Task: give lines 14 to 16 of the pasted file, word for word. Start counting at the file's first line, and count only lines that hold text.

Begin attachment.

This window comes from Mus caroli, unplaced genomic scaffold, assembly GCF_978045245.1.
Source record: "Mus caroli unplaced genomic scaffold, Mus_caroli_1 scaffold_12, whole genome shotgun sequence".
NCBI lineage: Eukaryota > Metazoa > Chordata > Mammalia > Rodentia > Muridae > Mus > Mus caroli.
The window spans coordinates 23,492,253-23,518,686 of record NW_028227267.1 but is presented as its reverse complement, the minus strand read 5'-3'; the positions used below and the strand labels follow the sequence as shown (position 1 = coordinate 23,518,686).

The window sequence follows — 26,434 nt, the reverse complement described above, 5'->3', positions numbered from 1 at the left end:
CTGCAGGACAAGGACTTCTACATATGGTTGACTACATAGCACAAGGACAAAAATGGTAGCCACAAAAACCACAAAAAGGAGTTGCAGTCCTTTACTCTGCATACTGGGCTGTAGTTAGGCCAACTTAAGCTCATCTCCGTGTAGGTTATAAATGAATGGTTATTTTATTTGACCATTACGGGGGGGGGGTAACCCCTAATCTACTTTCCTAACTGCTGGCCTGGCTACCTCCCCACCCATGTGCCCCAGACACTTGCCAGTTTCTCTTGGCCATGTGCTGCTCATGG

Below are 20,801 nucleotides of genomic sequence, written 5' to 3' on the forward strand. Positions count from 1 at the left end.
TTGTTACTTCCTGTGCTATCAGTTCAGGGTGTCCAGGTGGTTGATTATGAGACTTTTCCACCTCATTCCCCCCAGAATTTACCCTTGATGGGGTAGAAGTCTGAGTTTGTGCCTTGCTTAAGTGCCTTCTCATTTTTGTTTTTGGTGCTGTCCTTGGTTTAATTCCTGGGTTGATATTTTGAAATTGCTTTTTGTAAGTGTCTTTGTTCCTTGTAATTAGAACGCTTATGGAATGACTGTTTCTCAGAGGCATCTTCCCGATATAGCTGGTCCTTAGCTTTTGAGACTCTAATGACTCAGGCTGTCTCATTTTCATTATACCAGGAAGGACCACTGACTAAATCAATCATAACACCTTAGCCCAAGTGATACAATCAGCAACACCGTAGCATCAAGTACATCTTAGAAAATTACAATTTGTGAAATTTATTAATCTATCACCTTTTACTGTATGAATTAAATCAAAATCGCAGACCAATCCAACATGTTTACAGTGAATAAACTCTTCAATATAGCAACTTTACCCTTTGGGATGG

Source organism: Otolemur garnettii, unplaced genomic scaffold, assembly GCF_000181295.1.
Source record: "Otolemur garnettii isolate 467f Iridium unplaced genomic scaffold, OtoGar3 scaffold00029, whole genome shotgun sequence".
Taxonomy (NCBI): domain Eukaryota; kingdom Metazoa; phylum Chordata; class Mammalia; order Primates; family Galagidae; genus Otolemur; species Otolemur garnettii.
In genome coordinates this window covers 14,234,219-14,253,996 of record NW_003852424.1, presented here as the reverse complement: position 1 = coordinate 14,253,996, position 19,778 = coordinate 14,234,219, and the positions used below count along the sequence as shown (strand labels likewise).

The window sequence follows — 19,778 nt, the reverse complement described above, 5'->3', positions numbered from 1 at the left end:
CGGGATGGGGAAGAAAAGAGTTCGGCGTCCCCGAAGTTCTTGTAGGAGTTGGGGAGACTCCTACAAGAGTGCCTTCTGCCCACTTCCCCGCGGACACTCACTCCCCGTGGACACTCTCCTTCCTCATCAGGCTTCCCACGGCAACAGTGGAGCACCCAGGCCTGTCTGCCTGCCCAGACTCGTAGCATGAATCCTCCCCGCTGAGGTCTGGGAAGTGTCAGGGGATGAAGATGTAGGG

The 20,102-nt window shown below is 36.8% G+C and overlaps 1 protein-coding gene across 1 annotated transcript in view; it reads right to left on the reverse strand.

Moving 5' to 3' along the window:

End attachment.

CGGGATGGGGAAGAAAAGAGTTCGGCGTCCCCGAAGTTCTTGTAGGAGTTGGGGAGACTCCTACAAGAGTGCCTTCTGCCCACTTCCCCGCGGACACTCACTCCCCGTGGACACTCTCCTTCCTCATCAGGCTTCCCACGGCAACAGTGGAGCACCCAGGCCTGTCTGCCTGCCCAGACTCGTAGCATGAATCCTCCCCGCTGAGGTCTGGGAAGTGTCAGGGGATGAAGATGTAGGG

The 20,102-nt window shown below is 36.8% G+C and overlaps 1 protein-coding gene across 1 annotated transcript in view; it reads right to left on the reverse strand.

Moving 5' to 3' along the window: